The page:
In this hearing, presided over by Rep. Chris Smith (NJ-04), the focus was on property restitution. Discussed by Smith, Campbell, other legislators, and witnesses – Stuart E. Eizenstat, Under Secretary of State for Economic, Business and Agricultural Affairs and U.S. Special Envoy for Property Claims in Central and Eastern Europe; Michael Lewan, Chairman, United States Commission for the Preservation of America’s Heritage Abroad; Bishop John Michael Botean, Romanian Catholic Diocese of Canton, Ohio; Vladislav Bevc, Ph.D., Executive Officer, American Owners of Property in Slovenia; Jan Sammer, The Czech Coordinating Office (non-governmental organization), Toronto, Canada; and, Vytautas Sliupas, Lithuanian “Class Action Complaint Group” – at issue was ill treatment and discrimination of religious communities. Smith stated, “Ill treatment afforded some religious communities suggests that religious inequality and discrimination are often at the heart of a government’s restitution policies rather than economic constraints or other legitimate issues that need to be worked through.” Likewise, Campbell stated, “Property restitution and compensation are not favors these newly free countries do for those who fled for their lives. They are essential steps forward in their own economic and political development.”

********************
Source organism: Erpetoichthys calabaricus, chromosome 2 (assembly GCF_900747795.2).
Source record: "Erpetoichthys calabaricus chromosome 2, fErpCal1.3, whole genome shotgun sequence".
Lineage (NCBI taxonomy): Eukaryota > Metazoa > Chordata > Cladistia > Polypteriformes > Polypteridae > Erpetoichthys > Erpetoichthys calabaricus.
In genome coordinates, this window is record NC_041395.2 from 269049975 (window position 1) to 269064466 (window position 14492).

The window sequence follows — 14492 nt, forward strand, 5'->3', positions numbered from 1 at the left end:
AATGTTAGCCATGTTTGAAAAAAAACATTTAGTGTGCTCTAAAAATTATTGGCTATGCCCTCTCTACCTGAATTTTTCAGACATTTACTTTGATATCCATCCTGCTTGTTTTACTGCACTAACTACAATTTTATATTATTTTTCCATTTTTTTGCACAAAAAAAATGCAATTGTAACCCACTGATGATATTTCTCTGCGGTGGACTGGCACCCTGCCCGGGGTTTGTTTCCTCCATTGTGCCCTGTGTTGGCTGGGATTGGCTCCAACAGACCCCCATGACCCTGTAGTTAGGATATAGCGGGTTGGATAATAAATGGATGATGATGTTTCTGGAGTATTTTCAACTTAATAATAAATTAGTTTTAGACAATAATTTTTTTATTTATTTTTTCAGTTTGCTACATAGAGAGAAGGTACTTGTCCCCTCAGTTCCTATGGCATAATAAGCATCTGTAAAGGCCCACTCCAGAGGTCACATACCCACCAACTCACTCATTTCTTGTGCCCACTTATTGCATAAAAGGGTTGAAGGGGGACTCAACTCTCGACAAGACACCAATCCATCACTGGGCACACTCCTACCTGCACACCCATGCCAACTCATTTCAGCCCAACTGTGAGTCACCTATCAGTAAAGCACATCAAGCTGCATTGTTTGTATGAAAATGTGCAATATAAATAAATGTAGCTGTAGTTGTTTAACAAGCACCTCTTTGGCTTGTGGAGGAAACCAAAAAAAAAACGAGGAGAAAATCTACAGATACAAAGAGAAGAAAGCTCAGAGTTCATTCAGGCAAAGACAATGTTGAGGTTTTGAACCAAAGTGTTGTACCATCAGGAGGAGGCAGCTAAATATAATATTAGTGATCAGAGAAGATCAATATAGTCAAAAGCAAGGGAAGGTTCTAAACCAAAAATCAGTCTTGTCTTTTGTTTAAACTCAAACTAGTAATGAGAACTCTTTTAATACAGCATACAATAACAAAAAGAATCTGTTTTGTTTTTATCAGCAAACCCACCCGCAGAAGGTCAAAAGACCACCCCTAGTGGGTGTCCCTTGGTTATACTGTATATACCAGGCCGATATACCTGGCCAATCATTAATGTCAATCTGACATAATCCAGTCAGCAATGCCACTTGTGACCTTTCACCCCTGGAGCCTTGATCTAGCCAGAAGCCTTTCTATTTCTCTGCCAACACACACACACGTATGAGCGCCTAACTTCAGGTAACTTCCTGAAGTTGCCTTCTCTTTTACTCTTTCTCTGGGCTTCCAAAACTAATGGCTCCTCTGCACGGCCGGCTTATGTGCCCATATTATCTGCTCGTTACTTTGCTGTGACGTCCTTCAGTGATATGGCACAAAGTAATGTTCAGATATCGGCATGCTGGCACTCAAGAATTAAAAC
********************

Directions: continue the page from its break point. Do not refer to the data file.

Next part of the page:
• Property Restitution in the Czech Republic